To reach the church, Katiya and I had to walk back and forth on a series of switchbacks up a steep slope, but once at the top we were rewarded with spectacular views of the city. We took a walk around the exterior of the church, then wandered inside to a very small interior that was filled with gold icons. We lit some candles and asked for blessings (at least Katiya did) as Katiya told me about the history of Christianity in Georgia and the important religious figures in its history.

Cool headstone of a theater designer
Inside the holy water shrine

After the visit to the church, we walked outside and wandered around the the necropolis area where the headstones were as interesting as any I have seen.

Beside the burial ground was the St. David Gareja springs housed in a little building where the faithful come to be blessed with holy water and to take a drink from the springs. In order to enter, we had to cover our head. We were rewarded with beautiful murals and a drink of the water.

Cool little cafes

We walked back down the steep hill and Jakob next drove us to Agmashenebeli Avenue, a newer part of Tbilisi that is filled with lovely cafes, shops and restaurants. We walked through the area and then got back in the car for a drive across the river to the Holy Trinity Church aka Sameba Cathedral. The Church was constructed between 1995 and 2004 and is the third-tallest Eastern Orthodox cathedral in the world. The grounds of the church are massive and contain many beautiful gardens.

Holy Trinity Church
Inside Holy Trinity Church

In order to enter the church, we had to don headscarves. The church was built in the fashion of Russian Orthodox churches with a large dome and golden icons everywhere. The church also included religious relics discovered in the Tbilisi area. As we wandered around, we lit more candles and Katiya provided me with more details on the story of Christianity in Georgia.

Downturned cross in Holy Trinity Church

Now the interesting thing about Christianity in Georgia is that the woman (St. Nino) who helped bring Christianity to Georgia had a dream about the Virgin Mary asking her to spread Christianity. St. Nino asked for a sign and when she woke up, there was a cross made out of grape branches with the crossing branch downturned. To this day, Georgian crosses have a downturned portion.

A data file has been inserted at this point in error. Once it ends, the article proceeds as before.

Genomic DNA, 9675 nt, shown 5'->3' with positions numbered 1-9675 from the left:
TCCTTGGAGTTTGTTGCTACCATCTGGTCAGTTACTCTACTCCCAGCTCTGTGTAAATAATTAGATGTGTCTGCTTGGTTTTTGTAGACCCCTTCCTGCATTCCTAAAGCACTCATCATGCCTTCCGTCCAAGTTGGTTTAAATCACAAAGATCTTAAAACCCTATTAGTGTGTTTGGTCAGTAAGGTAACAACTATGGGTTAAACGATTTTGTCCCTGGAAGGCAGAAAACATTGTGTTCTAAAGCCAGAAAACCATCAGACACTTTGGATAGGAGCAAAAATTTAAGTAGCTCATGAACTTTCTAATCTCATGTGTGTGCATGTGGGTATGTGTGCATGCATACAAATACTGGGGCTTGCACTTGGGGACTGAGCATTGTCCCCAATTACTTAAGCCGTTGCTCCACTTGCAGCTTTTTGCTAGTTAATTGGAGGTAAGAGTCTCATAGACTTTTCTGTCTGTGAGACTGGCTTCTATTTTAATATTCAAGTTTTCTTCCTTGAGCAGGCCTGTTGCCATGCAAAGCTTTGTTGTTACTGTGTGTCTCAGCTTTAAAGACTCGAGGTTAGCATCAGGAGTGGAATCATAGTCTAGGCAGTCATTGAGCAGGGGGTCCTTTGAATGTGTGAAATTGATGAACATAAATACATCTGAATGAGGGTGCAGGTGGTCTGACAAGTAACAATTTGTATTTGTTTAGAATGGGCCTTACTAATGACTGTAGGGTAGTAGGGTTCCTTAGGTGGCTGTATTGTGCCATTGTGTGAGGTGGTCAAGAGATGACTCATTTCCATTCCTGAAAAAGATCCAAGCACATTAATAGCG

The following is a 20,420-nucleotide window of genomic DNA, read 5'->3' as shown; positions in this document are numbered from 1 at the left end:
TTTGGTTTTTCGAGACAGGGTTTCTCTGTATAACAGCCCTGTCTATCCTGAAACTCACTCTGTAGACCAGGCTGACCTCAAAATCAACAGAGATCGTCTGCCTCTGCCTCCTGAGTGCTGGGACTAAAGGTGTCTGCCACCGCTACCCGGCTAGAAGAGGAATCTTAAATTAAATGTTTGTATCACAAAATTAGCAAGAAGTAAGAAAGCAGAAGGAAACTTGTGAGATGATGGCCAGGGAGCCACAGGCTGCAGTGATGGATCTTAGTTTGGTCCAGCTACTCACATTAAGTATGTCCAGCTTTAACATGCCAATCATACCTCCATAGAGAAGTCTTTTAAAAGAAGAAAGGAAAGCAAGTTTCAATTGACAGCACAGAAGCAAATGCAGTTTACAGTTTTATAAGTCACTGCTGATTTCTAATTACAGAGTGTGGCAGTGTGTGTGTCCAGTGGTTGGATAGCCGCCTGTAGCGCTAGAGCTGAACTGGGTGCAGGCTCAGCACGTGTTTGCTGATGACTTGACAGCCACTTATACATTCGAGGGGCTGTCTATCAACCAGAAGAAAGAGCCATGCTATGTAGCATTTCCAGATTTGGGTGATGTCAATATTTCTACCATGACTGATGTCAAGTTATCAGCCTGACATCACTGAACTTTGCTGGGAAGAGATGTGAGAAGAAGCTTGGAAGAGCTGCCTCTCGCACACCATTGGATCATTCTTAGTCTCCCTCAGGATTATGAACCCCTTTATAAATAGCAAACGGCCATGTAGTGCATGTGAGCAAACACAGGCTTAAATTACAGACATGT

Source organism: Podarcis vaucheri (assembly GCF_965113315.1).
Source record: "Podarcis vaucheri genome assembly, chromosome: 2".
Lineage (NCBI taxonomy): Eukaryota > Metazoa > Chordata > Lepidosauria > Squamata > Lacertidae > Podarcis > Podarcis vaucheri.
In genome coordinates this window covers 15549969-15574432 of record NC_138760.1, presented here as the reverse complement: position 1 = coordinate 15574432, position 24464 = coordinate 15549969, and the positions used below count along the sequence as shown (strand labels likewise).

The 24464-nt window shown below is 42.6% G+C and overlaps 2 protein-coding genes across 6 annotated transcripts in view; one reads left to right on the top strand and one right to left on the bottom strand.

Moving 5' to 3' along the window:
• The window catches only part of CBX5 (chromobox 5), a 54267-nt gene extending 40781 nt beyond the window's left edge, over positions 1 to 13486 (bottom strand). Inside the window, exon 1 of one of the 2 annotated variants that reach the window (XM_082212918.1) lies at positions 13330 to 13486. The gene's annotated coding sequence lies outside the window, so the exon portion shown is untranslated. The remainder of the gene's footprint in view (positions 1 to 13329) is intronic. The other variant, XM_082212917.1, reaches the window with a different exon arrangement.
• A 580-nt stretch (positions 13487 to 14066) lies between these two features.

Anyway, after the second church visit, we got back in the car and Jakob drove us downtown along Rustavelli, the main artery in Tbilisi where he dropped us off in front of the Georgia Parliament Buildings. We would walk the remainder of the day.

Parliament and protests

Now in front of the Parliament Building there was a protest of sorts going on. Apparently two fathers were on a hunger strike and were demanding justice for their two children who were murdered. The government investigated and concluded its investigation last week without charges. As a result, a hunger strike has commenced. We saw both fathers, one of whom was sitting on a chair in the middle of the parliament steps.

Portion of old city wall

After watching the protest for a bit, we moved on walking down the street and into an area of shops and restaurants. When we reached the end of the street, we walked down some underground stairs to reach the opposite side of the street. We then walked around a corner, past a portion of the old city wall and stopped at an old street car converted into a little food truck of sorts where Katiya purchased two little bags of pipping hot ponchiki, little donuts dusted with powdered sugar. These little bites of goodness were FanFreakingTastic.